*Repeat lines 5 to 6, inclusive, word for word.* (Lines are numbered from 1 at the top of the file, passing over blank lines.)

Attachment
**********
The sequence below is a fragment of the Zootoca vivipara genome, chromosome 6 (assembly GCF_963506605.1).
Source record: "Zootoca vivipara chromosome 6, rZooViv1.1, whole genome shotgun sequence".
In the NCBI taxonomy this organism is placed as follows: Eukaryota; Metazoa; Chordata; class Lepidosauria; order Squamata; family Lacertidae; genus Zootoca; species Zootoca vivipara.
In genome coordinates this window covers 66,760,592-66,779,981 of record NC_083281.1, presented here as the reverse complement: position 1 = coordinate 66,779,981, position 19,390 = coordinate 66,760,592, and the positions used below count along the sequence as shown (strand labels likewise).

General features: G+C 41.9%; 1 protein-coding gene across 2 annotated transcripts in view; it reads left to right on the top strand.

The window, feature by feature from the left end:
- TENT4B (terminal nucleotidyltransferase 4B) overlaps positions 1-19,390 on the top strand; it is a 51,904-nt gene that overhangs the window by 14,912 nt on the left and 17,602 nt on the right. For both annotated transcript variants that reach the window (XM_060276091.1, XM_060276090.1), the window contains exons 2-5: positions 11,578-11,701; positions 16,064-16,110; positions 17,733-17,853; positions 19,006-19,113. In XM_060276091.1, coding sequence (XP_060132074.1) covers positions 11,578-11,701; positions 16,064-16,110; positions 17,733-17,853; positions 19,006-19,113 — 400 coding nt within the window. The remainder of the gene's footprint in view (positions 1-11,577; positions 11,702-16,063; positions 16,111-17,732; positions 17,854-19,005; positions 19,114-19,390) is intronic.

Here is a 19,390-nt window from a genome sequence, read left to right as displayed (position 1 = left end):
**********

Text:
General features: G+C 41.9%; 1 protein-coding gene across 2 annotated transcripts in view; it reads left to right on the top strand.

The window, feature by feature from the left end: